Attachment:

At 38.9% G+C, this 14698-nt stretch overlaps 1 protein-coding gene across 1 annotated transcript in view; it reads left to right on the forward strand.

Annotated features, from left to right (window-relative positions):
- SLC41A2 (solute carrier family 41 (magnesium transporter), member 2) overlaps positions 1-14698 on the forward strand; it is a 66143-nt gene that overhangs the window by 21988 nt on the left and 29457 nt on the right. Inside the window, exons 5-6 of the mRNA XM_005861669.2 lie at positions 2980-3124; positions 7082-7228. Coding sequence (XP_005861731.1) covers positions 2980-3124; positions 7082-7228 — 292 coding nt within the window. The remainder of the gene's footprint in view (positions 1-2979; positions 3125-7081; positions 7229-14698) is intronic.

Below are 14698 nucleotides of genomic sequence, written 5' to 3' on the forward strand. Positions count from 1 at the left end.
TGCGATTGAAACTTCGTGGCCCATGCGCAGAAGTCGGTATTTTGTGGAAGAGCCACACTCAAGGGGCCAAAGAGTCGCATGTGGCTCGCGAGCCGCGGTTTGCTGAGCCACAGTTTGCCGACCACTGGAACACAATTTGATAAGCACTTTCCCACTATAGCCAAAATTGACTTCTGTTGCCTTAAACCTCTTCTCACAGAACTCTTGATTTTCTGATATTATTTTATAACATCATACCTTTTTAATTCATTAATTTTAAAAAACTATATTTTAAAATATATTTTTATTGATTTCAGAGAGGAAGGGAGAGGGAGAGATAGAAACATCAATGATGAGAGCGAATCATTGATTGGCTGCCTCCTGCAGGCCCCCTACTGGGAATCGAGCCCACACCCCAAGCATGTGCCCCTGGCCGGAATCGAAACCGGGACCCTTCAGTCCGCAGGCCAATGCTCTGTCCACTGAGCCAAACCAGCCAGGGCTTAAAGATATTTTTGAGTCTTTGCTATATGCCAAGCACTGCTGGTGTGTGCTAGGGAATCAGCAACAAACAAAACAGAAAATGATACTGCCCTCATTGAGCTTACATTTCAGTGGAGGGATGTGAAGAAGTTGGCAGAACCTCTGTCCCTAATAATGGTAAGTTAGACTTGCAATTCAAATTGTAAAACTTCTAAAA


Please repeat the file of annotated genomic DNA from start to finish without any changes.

At 38.9% G+C, this 14698-nt stretch overlaps 1 protein-coding gene across 1 annotated transcript in view; it reads left to right on the forward strand.

Annotated features, from left to right (window-relative positions):
- SLC41A2 (solute carrier family 41 (magnesium transporter), member 2) overlaps positions 1-14698 on the forward strand; it is a 66143-nt gene that overhangs the window by 21988 nt on the left and 29457 nt on the right. Inside the window, exons 5-6 of the mRNA XM_005861669.2 lie at positions 2980-3124; positions 7082-7228. Coding sequence (XP_005861731.1) covers positions 2980-3124; positions 7082-7228 — 292 coding nt within the window. The remainder of the gene's footprint in view (positions 1-2979; positions 3125-7081; positions 7229-14698) is intronic.

Below are 14698 nucleotides of genomic sequence, written 5' to 3' on the forward strand. Positions count from 1 at the left end.
TGCGATTGAAACTTCGTGGCCCATGCGCAGAAGTCGGTATTTTGTGGAAGAGCCACACTCAAGGGGCCAAAGAGTCGCATGTGGCTCGCGAGCCGCGGTTTGCTGAGCCACAGTTTGCCGACCACTGGAACACAATTTGATAAGCACTTTCCCACTATAGCCAAAATTGACTTCTGTTGCCTTAAACCTCTTCTCACAGAACTCTTGATTTTCTGATATTATTTTATAACATCATACCTTTTTAATTCATTAATTTTAAAAAACTATATTTTAAAATATATTTTTATTGATTTCAGAGAGGAAGGGAGAGGGAGAGATAGAAACATCAATGATGAGAGCGAATCATTGATTGGCTGCCTCCTGCAGGCCCCCTACTGGGAATCGAGCCCACACCCCAAGCATGTGCCCCTGGCCGGAATCGAAACCGGGACCCTTCAGTCCGCAGGCCAATGCTCTGTCCACTGAGCCAAACCAGCCAGGGCTTAAAGATATTTTTGAGTCTTTGCTATATGCCAAGCACTGCTGGTGTGTGCTAGGGAATCAGCAACAAACAAAACAGAAAATGATACTGCCCTCATTGAGCTTACATTTCAGTGGAGGGATGTGAAGAAGTTGGCAGAACCTCTGTCCCTAATAATGGTAAGTTAGACTTGCAATTCAAATTGTAAAACTTCTAAAA